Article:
DES MOINES — Eli Loyd pulled it off with a headlock. Collin Lewis went to his go-to move.

In front of a packed house, Loyd and Lewis reached the top of the state podium Saturday night with pins in Class 3A championship bouts at Wells Fargo Arena.

Loyd, a Pleasant Valley junior, stuck Colby Schriever of Mason City in 3 minutes, 5 seconds. Lewis, a North Scott senior, used a cradle to pin Ankeny Centennial’s Eric Owens in 3:41.

“I always knew I was one of the elite,” Loyd said, “but I wasn’t all the way to the top of the elite. To take that extra step feels good.”

Bettendorf’s Griffin Liddle saw his championship aspirations fall just short. The 285-pound sophomore lost to Waverly-Shell Rock’s Andrew Snyder 2-1. It was the third time this season Snyder beat Liddle, all by a point.

After Lewis walked off the mat, he shared a lengthy embrace with his parents. Emotions started to pour out.

“My heart was beating,” Lewis said. “My mom got into tears, it almost made me tear up and I don’t cry much. They’ve been waiting the same amount of time I have for this. They might have been more nervous for the match.”

Lewis has been a four-year state qualifier but never a placewinner until this season.

It looked bleak for Lewis in the first period. Owens caught Lewis with a headlock and took him to his back for a five-point move.

“My coaches gave me a slight heads up he had a pretty good lefty headlock, but I was like, ‘Ah, that doesn’t matter,’” Lewis said. “Sure enough, he hits me with it. I’m thinking, I’m not supposed to be on my back in the state finals.”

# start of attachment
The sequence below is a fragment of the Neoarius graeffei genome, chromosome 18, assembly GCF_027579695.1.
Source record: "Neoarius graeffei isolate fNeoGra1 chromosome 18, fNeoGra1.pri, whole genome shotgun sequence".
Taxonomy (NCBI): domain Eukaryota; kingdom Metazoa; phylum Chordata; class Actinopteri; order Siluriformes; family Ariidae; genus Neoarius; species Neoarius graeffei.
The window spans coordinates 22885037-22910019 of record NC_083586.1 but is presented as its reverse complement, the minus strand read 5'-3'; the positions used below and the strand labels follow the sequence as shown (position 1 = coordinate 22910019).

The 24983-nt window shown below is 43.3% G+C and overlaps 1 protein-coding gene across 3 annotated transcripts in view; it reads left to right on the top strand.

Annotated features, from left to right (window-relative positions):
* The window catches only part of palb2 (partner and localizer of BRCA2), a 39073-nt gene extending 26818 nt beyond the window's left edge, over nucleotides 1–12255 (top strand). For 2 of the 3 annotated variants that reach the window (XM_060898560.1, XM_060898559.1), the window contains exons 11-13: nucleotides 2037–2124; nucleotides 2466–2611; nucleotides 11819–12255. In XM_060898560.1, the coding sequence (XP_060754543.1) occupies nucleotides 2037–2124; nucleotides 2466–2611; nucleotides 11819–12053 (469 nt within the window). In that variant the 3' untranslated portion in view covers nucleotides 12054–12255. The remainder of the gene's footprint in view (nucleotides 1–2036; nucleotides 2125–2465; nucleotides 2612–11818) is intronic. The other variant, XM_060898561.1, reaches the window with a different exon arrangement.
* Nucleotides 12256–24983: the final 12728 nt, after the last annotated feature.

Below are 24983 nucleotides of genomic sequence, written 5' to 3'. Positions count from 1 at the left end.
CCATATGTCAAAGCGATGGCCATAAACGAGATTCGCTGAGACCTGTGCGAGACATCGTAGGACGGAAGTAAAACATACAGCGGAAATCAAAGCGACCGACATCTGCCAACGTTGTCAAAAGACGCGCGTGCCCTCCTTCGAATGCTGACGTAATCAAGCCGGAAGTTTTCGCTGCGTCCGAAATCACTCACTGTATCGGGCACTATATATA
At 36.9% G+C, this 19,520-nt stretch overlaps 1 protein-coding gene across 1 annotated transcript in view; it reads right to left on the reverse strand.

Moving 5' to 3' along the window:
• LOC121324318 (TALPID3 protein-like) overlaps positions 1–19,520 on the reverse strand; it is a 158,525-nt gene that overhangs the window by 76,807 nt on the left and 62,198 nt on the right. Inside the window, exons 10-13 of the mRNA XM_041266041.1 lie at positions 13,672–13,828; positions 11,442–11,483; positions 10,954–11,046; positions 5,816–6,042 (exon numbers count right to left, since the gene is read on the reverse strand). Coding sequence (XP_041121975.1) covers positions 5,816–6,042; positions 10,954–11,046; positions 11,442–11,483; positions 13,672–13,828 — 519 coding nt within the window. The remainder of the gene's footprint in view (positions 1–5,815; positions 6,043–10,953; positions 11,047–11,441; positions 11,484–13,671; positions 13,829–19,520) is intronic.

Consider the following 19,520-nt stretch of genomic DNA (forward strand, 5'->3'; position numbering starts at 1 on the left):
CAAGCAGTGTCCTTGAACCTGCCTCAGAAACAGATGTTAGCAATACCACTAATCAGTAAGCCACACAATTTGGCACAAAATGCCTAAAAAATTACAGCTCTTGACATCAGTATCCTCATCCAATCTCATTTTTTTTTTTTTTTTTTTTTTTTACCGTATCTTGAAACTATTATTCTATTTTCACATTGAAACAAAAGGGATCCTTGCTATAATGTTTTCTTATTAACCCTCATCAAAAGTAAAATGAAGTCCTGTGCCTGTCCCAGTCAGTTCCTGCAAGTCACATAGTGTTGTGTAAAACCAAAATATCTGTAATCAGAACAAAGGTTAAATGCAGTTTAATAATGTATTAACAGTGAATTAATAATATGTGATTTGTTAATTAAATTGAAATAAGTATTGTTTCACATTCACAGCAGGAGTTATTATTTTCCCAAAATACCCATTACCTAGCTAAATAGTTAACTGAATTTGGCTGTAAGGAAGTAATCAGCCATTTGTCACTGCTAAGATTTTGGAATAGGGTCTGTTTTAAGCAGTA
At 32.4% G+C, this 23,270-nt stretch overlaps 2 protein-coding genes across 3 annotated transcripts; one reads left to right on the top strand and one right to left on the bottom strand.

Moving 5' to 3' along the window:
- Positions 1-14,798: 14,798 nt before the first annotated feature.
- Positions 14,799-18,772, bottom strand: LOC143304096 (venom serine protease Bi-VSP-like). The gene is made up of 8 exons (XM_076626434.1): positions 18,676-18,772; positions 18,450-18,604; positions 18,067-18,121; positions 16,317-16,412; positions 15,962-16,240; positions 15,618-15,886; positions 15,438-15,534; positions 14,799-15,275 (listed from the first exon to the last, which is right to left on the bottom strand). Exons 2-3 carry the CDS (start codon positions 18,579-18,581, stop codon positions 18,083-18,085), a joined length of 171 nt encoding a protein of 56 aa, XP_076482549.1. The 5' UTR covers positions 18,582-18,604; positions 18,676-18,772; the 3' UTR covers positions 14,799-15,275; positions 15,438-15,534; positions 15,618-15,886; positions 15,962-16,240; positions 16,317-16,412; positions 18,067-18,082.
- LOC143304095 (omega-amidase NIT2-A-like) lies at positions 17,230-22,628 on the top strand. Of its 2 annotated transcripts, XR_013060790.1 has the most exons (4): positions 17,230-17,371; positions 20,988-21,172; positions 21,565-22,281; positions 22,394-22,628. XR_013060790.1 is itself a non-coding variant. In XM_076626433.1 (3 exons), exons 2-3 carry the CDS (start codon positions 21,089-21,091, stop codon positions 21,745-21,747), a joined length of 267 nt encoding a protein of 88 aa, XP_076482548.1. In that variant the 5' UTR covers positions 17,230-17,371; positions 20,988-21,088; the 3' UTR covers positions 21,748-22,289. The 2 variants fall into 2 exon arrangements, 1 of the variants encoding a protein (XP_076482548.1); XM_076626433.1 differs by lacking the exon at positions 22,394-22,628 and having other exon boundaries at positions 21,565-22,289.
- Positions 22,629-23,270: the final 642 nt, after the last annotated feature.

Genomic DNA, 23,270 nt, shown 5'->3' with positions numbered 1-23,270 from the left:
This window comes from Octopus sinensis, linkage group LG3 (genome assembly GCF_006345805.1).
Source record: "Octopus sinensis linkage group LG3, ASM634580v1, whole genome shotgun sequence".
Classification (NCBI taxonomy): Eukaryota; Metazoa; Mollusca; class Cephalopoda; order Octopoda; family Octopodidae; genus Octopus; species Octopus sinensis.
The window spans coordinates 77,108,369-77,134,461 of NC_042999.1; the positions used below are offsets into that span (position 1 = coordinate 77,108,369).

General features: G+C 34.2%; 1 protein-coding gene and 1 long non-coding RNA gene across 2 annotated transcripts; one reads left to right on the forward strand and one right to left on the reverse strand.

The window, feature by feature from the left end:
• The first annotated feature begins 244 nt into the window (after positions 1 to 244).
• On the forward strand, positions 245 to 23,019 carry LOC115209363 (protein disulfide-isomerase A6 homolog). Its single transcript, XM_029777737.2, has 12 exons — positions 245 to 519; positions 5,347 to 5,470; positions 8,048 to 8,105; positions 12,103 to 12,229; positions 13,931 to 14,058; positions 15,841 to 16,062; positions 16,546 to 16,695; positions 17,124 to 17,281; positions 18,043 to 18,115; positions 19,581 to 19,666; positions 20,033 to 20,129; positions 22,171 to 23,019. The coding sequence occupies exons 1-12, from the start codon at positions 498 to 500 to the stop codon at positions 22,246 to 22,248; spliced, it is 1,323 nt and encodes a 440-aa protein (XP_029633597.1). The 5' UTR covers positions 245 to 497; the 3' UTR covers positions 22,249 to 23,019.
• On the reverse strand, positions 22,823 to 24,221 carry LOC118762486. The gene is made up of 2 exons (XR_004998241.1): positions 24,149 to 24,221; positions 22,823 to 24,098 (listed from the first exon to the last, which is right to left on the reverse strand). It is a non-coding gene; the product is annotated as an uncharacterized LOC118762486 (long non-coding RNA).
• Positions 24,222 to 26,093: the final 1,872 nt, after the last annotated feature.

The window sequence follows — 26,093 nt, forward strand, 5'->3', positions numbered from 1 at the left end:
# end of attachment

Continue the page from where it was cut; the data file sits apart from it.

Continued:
Lewis rolled behind Owens to get out of it.

Then in the second period, Lewis got a reversal and used his long arms to lock up a cradle and the win.

“It is perfect ending for him,” North Scott coach Drew Kelly said. “He’s pinned a lot of kids, and he’s a hammer on top. He proved it again.”

Lewis executed a cradle in the first round for a fall.

“After that match, I said that might be the last of the cradle because the rest of the kids are learning how to defend it,” Lewis said. “To hit that in the finals, it is pretty cool.”

Lewis admitted the feeling hadn’t sunk in yet.

“I don’t know when it will,” he said.

Kelly called Lewis one of the toughest wrestlers he’s coached.

“He’s a freaking nice kid, too,” Kelly said. “He’s had a lot of adversity, gone through injuries and had state tournaments that didn’t go the way he wanted. He always kept working, kept the right attitude.”

Loyd, runner-up a season ago, became PV’s ninth state champion, the first since Travis Willers at 152 in 2014.

“Our school scores a lot of state champs and state titles for other sports, so to get one for wrestling shows our program is run in a good way,” Loyd said.

Schriever, who came in ranked No. 1, led 4-3 after a period. Loyd escaped to start the second.

Then in a scramble near the edge of the mat by Mason City’s coaches, Loyd executed a whipover to take Schriever to his back and the fall.

“Just constant movement,” Loyd said. “He was listening to his coaches, and his coach kind of pointed him in the wrong way. I took advantage of that.

“I locked his head, squeezed real hard and kind of whipped him over.”

It was a fulfilling finish for Loyd, who had bonus points in each of his four bouts at the state tournament and concluded the year 49-3.

“This was a hump Eli needed to get over and he got over it,” PV coach Jacob Larsen said. “I’m proud of him because he earned it.”

Loyd started the season at 145 pounds and had success. Larsen felt it was in his best interest to move down a weight in the second half of the season.

The decision paid dividends.

“I wrestle where coach wants me to wrestle,” Loyd said. “I feel confident wherever I go.”

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Sports Editor

Prep sports editor, with emphasis on covering the Mississippi Athletic Conference and Iowa area high schools. I've been in sports journalism for 17 years, the last five at the Quad-City Times.